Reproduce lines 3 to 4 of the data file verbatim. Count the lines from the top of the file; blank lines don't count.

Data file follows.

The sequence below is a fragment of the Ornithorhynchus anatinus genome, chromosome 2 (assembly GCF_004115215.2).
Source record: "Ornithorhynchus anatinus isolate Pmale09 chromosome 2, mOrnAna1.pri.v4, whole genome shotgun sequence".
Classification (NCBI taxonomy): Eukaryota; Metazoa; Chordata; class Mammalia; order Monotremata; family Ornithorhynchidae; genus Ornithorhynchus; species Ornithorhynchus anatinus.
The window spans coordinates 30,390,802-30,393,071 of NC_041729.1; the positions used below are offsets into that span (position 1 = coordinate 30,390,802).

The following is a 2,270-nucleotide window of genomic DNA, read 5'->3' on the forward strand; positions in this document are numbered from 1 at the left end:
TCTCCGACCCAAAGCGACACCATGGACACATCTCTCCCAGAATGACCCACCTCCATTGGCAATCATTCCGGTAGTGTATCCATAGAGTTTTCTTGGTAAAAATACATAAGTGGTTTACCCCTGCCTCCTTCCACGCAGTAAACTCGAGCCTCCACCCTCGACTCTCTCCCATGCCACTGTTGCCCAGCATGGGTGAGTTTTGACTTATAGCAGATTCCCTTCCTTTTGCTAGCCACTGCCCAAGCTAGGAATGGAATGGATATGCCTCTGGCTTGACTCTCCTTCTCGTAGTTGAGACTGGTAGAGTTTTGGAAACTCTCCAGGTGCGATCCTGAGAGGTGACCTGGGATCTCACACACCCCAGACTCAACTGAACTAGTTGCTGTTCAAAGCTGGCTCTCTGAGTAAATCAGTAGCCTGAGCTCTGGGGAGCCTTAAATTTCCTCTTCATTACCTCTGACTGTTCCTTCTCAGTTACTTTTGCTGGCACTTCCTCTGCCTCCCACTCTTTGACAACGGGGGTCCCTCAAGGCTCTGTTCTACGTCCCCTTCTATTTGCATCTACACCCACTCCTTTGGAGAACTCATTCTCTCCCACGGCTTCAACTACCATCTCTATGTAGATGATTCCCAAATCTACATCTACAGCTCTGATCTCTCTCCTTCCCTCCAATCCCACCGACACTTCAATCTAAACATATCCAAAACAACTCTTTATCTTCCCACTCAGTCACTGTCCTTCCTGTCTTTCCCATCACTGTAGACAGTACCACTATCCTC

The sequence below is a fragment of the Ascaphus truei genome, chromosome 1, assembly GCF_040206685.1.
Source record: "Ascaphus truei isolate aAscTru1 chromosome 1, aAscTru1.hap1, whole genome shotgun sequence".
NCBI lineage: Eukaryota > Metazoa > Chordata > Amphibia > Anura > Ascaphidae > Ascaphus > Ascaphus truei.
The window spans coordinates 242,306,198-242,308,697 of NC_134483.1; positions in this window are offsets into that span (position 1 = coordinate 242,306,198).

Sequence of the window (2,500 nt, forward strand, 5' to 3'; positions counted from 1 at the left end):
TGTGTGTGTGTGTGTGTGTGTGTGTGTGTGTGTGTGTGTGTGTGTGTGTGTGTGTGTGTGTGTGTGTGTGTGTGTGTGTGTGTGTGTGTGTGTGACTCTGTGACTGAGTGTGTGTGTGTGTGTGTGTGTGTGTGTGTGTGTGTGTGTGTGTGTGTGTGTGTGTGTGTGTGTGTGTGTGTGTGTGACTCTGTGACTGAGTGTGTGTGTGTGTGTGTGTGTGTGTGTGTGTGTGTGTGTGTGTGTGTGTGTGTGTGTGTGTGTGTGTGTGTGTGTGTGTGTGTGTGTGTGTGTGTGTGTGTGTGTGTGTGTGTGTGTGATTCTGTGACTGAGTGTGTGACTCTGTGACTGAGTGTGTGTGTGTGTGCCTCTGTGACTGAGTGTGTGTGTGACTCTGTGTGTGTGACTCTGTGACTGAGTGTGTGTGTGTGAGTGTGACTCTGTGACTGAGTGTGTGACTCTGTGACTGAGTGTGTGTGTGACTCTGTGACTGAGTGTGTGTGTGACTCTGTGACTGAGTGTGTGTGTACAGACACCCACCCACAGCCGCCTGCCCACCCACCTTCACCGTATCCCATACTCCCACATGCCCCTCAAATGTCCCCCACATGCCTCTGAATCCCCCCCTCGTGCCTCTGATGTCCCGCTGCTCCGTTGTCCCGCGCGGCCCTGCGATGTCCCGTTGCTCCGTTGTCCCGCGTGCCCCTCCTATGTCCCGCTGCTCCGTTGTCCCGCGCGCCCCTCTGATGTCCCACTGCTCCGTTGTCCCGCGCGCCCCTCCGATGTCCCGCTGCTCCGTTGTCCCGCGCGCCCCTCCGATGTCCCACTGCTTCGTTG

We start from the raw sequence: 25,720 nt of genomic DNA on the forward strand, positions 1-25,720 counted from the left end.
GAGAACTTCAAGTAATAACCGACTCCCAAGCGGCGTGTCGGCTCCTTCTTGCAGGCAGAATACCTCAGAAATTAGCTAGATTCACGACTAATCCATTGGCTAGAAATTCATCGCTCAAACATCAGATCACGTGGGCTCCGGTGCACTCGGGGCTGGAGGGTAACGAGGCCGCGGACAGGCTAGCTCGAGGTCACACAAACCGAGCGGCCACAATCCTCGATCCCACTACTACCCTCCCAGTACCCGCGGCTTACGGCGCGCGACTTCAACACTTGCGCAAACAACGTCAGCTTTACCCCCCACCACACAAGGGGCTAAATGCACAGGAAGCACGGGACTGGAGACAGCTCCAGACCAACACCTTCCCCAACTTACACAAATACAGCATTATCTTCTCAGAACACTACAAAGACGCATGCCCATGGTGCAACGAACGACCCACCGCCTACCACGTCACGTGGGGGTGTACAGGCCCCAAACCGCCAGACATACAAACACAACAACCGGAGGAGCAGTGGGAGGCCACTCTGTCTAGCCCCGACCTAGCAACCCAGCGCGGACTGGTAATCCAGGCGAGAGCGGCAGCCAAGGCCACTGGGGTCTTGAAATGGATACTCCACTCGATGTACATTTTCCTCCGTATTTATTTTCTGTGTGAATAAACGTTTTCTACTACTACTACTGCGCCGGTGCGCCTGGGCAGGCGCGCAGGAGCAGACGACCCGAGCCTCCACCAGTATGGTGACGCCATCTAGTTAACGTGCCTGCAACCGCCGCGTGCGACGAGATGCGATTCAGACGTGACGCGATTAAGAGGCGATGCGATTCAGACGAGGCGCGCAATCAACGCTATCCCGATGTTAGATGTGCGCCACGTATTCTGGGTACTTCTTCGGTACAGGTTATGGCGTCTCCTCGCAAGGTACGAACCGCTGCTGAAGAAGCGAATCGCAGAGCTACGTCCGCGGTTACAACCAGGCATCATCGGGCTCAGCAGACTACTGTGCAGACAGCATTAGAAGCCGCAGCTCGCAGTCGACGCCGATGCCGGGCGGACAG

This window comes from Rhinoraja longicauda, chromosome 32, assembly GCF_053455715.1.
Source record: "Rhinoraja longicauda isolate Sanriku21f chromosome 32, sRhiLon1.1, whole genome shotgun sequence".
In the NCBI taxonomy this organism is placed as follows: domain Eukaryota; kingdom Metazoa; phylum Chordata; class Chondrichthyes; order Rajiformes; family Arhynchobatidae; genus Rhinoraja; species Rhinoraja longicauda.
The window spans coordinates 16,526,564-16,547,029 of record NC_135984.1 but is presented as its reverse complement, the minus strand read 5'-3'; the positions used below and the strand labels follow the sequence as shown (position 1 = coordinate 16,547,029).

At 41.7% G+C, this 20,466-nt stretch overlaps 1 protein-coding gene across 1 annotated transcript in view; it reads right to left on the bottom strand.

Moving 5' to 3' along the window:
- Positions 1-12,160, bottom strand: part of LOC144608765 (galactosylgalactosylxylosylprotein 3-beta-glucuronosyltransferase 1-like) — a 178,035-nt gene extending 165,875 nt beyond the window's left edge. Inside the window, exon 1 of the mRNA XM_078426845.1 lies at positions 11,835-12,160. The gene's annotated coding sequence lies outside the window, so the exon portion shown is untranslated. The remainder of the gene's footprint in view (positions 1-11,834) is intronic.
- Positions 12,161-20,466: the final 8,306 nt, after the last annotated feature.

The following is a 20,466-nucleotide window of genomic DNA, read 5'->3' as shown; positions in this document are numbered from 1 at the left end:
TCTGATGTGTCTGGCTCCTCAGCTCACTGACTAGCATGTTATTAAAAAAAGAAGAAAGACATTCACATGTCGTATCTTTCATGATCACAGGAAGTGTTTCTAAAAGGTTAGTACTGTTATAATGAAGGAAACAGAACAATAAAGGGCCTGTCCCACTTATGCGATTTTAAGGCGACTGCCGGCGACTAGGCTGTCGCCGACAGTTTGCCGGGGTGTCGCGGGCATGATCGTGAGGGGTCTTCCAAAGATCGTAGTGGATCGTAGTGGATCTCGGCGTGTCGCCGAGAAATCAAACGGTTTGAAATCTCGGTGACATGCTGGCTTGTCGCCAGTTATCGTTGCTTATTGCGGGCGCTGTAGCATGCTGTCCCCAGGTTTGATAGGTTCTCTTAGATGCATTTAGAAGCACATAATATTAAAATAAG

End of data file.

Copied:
Classification (NCBI taxonomy): Eukaryota; Metazoa; Chordata; class Mammalia; order Monotremata; family Ornithorhynchidae; genus Ornithorhynchus; species Ornithorhynchus anatinus.
The window spans coordinates 30,390,802-30,393,071 of NC_041729.1; the positions used below are offsets into that span (position 1 = coordinate 30,390,802).